It seems that there is a growing tide (excuse the pun – Tide is one of P&G’s detergent brands) among CMO’s demanding ethical standards in advertising, rejecting the notion that programmatic advertising is the silver bullet to resolve marketing complexity. In fact, ‘programmatic was at least partly to blame because brands bought ads that were placed randomly across the web, often with little concern for context,’ according to an August 2017 piece on Huffington Post
What marketers are looking for is more control over ad placement. Nobody wants their brand to be on a pre-roll of a soft porn video or one that provides tips on how to make a bomb at home. While those are extreme examples, why take the risk of placing your ad adjacent to a message that is contrary to your brand’s and company’s values? Control over ad placement means that you engage with media owners (offline and online) with similar values whose context you know and whose content and brand you can trust. The much-heralded democratisation of voice brought about by global platforms has had unintended consequences. The explosion of fake news masquerading as fact, the scourge of ad fraud and the insertion of middlemen in the ad tech ecosystem has all posed challenges for marketers.
The World Federation of Advertisers predicts that ad fraud will cost advertisers $50bn by 2025, describing the malpractice as an organised crime ‘second only to the drugs trade’. In December 2016, ad fraud detection company, ‘White Ops’ exposed Methbot, an ad fraud scam that allegedly cost advertisers up to $5m a day.
Brian Brown the chief business officer at Brave and Luke Mulks the senior ad tech specialist at the same company wrote in their April blog that you may think that ad fraud is limited to a small group of bad actors and victims. Recent incidents demonstrate that some of the largest players in the space are not immune:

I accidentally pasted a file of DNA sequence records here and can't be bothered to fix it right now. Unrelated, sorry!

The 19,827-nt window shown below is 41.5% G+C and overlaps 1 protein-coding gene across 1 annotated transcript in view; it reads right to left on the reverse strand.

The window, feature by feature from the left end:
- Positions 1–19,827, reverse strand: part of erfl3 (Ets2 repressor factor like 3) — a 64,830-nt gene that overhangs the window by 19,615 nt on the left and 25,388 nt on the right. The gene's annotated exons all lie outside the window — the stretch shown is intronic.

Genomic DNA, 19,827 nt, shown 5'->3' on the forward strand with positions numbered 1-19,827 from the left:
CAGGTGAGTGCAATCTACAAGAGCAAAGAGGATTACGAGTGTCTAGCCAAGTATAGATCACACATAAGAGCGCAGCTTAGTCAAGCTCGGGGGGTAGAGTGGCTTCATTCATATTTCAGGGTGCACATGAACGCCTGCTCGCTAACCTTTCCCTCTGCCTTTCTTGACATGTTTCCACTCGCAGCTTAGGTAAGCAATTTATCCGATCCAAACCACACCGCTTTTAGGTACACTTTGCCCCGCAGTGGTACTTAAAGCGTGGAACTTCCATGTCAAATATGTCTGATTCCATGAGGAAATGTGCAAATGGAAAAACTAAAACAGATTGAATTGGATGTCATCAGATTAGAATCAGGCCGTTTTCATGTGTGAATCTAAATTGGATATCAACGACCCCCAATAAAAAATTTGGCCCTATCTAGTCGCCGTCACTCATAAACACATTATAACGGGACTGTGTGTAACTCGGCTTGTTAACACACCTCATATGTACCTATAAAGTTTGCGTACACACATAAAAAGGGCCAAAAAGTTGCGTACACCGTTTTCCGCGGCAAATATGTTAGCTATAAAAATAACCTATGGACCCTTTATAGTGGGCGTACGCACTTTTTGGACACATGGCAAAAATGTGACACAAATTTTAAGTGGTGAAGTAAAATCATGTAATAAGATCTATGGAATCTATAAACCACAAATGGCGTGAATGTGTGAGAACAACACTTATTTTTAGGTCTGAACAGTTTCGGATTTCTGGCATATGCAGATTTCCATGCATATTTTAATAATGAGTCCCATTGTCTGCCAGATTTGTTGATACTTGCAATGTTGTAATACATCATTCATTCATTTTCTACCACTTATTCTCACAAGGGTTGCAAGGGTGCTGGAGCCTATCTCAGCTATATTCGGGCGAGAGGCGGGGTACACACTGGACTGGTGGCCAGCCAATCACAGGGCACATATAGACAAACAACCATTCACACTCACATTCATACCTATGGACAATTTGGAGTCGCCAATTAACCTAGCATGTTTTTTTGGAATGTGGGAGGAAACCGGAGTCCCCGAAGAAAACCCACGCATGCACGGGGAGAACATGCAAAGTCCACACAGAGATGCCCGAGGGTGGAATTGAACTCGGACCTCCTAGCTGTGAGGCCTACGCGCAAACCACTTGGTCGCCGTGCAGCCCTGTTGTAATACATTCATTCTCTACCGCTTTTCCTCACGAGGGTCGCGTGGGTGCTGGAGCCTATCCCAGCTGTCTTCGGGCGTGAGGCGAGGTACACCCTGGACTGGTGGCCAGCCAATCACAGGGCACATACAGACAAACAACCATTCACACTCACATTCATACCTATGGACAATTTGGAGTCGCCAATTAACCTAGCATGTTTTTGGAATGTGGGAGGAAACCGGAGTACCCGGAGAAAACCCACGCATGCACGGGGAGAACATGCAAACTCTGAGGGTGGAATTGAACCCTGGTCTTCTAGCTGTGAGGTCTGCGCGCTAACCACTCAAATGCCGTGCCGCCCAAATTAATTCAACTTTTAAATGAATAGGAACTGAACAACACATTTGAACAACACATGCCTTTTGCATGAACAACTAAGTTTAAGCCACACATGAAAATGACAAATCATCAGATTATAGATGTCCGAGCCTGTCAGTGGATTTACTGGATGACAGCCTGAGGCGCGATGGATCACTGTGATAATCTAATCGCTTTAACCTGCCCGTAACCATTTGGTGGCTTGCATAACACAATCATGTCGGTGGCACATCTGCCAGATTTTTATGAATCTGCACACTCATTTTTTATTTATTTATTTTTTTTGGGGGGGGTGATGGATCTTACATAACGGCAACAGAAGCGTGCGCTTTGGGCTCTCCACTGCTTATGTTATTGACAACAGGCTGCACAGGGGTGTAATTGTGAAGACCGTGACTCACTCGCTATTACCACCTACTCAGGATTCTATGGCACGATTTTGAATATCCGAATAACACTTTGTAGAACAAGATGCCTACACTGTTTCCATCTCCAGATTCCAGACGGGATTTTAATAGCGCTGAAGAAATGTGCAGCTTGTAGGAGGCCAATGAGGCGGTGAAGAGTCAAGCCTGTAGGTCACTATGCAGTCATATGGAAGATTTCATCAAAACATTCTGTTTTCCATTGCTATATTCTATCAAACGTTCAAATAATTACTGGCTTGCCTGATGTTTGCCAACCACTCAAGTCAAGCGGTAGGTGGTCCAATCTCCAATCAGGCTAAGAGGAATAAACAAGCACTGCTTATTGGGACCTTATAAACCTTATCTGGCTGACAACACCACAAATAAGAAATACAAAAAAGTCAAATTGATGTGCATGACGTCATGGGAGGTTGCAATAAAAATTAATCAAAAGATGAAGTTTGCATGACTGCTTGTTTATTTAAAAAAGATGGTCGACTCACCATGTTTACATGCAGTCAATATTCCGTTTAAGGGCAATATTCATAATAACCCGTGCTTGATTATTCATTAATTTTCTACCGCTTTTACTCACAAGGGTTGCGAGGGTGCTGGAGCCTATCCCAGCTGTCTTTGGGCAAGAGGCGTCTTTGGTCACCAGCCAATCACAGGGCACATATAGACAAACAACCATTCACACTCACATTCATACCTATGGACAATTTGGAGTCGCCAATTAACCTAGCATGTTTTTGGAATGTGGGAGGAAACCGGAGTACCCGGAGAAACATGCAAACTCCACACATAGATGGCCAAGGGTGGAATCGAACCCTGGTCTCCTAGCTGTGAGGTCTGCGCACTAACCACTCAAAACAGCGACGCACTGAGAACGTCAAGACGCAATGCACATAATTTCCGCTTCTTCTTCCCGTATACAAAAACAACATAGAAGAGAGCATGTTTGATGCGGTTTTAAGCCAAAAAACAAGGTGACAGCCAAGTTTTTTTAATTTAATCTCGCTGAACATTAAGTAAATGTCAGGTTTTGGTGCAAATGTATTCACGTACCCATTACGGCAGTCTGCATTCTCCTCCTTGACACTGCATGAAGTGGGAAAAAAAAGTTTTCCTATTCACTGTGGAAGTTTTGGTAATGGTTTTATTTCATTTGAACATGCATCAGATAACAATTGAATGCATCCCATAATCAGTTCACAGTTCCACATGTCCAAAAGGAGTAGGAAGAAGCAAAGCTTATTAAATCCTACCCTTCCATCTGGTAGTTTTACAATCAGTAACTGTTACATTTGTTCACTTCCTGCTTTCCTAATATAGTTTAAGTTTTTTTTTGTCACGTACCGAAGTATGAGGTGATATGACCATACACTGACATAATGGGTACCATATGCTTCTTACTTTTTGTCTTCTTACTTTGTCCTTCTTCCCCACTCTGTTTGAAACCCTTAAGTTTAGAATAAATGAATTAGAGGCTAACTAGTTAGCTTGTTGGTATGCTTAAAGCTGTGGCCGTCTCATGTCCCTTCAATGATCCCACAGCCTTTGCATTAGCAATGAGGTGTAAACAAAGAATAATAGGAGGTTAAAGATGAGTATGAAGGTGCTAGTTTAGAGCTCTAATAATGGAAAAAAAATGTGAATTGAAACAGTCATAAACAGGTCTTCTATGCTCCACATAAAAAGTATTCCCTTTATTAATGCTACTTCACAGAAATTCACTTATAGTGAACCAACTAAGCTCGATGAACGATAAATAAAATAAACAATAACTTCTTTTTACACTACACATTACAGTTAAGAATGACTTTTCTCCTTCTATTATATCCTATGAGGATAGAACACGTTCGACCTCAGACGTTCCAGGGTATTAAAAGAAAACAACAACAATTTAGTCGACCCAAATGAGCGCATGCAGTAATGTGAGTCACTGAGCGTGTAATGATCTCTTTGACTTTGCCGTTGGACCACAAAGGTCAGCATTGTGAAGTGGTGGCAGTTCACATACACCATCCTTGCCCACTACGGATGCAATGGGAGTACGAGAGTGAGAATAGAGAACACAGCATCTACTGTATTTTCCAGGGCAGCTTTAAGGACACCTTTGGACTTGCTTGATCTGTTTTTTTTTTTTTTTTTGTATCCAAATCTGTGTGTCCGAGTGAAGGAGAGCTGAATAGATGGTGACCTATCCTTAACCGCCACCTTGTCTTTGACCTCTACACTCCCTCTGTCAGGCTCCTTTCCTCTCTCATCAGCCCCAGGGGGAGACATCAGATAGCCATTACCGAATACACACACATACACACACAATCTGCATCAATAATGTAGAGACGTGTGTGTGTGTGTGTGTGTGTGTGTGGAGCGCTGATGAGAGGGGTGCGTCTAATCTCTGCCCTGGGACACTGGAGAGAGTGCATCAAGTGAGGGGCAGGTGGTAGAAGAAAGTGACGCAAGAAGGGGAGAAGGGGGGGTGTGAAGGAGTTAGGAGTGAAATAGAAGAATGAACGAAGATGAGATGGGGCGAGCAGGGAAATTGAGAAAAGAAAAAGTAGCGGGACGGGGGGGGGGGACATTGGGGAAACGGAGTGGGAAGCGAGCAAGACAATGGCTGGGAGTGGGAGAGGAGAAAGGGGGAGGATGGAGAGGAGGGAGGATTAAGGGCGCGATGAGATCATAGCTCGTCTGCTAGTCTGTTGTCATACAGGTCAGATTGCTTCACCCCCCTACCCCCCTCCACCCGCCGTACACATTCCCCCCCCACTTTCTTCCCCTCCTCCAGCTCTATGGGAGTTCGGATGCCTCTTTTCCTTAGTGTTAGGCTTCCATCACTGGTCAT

In March 2017, JP Morgan Chase, the finance and banking group, scaled back their ad delivery from 400,000 sites to a whitelist of 5,000 sites, and surprisingly saw little to no change in the cost of ad impressions or visibility.
This idea of a ‘whitelist’ is worth looking into. ‘Whitelist’ is defined as a list of people or things (in the above instance it refers to media owners/publishers) considered to be acceptable or trustworthy. If your ‘whitelist’ is made up of trusted South African publishers, what do you lose?
Your first response is probably efficiency and scale. That’s probably correct. But be aware of the hyper-inflated metrics that you are often served up by platforms and the fact that $4.2bn in ad investment was lost to non-human traffic in 2016, according to the Interactive Advertising Bureau’s own research.
In fact, in September 2016, The Wall Street Journal
reported that Facebook had been overstating video ad metrics by an estimated 60-80% for two years resulting in a class action lawsuit.
How about asking, “What do I gain by finding my audience through South African publishers?” Brand safety from dealing with publishers that understand local communities; that produce content that is contextually relevant; that have a strong reputation in the country and have spent decades building a relationship of trust with local communities.
Shouldn't you be investing in trusted, credible, ethical advertising and an alignment of values?